(3) defensive admissions, denials, and allegations, the net substance of which constitutes a denial that the Act was unconstitutional and that appellant, by virtue of the provisions of the Act, had voluntarily [71 Ariz. 436] elected to and did become a member of the Fund and could not challenge the constitutionality of the Act.

The court below held (1) that the plaintiff had no legal standing to maintain the action, and (2) that the Act was valid and constitutional.

Appellant's first two assignments of error challenge the judgment in so far as it held that the plaintiff was not entitled to maintain the action and was not a proper party to question the constitutionality of the

Page 696

Act. Appellees, deeming that the public interest requires that the supreme court decide the constitutionality of the Act (and accordingly with the court's permission), withdrew their contention that the plaintiff had no legal standing to maintain the action and was not a proper party to question the constitutionality of the Act.

By the third assignment of error it is said that the Act is unconstitutional and void because the Act "was not initiated, petitioned for, submitted or referred to a vote of the people or enacted in conformity with the requirements of Article 4, part 1, Section 1, paragraphs (9), (10), (11), and Article 22, Section 14 of the Arizona Constitution and Sections 60-103, 60-107, A.C.A.1939."

Section 60-107(a), A.C.A.1939, which implements Article 4, part 1, Section 1, paragraph (11), of the Constitution, commands that the voters be advised in the official publicity pamphlet as to the full and correct title and the form in which said measure will appear on the ballot.

The basis for the assignment of error challenging the sufficiency of the title to the Act, has its origin in the following factual situation, recited chronologically:

1. On June 30, 1948 there was filed with the Secretary of State an Initiative Petition in which the full and correct title of the measure proposed under the Initiative was:

"To Establish a Public Employees' Retirement Fund to Provide Retirement, Disability, Death and Withdrawal Benefits for Officers and Employees of the State of Arizona, and of Political Subdivisions of the State of Arizona Including Counties, Cities, Towns, and School Corporations; to Provide for Participation in the Fund by Persons Employed Jointly by the State of Arizona, Its Political Subdivisions, Municipalities and Federal Agencies; to Provide for the Maintenance and Administration of the Fund; to Prescribe the Procedures Whereby Political Subdivisions may Participate in the Fund on Behalf of Their Employees and Employees of Institutions, Boards, Commissions, Officers, Bureaus or Any Other Agencies Maintained by a Political Subdivision; to Prescribe the Method for Inclusion of Certain Existing Retirement and Pension Funds; and to Provide the Method of Financing the Fund."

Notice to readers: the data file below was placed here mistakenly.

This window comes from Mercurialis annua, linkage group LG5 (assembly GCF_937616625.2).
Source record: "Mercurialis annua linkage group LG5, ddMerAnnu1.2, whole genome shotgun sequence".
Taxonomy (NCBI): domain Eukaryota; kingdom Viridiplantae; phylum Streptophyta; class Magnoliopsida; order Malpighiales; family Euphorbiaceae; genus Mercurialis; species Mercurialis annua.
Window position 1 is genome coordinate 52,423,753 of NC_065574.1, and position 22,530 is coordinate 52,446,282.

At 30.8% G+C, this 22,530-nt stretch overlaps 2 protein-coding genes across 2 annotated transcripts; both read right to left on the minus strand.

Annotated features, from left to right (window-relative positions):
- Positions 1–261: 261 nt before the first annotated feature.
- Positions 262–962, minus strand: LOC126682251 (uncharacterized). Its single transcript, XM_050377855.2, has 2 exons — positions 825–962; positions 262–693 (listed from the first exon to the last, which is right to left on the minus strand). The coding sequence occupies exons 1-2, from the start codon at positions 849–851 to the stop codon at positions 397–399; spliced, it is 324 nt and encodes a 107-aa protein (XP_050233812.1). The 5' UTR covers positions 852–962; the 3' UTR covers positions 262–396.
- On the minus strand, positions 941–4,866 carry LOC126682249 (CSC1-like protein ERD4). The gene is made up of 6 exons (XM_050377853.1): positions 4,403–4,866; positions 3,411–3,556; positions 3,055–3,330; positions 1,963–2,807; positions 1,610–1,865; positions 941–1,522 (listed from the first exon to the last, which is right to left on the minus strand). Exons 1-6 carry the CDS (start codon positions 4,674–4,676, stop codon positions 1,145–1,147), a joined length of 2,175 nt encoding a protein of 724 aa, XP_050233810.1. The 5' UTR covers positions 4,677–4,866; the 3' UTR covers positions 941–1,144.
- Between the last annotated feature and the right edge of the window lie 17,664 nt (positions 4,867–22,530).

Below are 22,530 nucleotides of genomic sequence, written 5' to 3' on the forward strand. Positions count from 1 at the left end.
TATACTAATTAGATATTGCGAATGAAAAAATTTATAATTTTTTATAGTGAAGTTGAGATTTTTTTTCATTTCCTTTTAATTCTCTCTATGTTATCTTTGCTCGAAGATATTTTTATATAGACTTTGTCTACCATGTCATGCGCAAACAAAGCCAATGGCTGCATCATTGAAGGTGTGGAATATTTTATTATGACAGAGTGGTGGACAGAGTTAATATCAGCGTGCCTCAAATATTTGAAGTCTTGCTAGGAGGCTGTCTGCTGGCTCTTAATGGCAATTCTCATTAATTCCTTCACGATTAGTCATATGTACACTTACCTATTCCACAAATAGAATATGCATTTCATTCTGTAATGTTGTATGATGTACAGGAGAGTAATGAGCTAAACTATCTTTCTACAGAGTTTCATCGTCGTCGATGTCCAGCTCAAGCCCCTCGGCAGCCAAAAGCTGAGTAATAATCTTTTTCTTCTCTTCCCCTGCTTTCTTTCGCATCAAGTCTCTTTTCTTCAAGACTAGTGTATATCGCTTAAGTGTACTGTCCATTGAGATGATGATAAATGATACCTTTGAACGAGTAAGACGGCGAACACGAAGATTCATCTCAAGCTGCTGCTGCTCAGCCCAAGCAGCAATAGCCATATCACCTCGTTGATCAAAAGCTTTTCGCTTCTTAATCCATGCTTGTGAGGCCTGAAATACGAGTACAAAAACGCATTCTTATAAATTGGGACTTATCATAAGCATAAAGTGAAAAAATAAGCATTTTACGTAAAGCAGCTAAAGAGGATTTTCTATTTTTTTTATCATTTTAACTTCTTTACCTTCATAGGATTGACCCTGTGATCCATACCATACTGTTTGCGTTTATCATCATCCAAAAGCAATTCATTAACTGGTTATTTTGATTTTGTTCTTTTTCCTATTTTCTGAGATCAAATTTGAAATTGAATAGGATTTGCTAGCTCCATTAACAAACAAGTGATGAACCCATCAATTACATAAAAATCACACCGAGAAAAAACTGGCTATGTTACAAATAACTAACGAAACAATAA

2. The Official Publicity Pamphlet for the November 1948 election stated:

[71 Ariz. 437] "The following is the form and number in which the question will be printed on the Official Ballot:

"Proposed by Initiative Petition

"Relating to Public Employees; Providing for Retirement Fund; for Participation in Fund by Employees and for Retirement, Disability and Death Benefits."

"To Establish a Public Employees' Retirement Fund * * *", etc., setting out the full initiated title immediately supra.

3. On the November 2, 1948 Official Ballot was this title:

"Relating to Public Employees; Providing for Retirement Fund; for Participation in Fund by Employees and for Retirement, Disability and Death Benefits."

(which title hereinafter is referred to as "ballot title"); that the true title was not printed on the Official Ballot; and that no initiative petitions filed with the Secretary of State bore the ballot title.

4. The Official Canvass shows that the General Election vote of November 2, 1948 was on an initiative measure, the title ...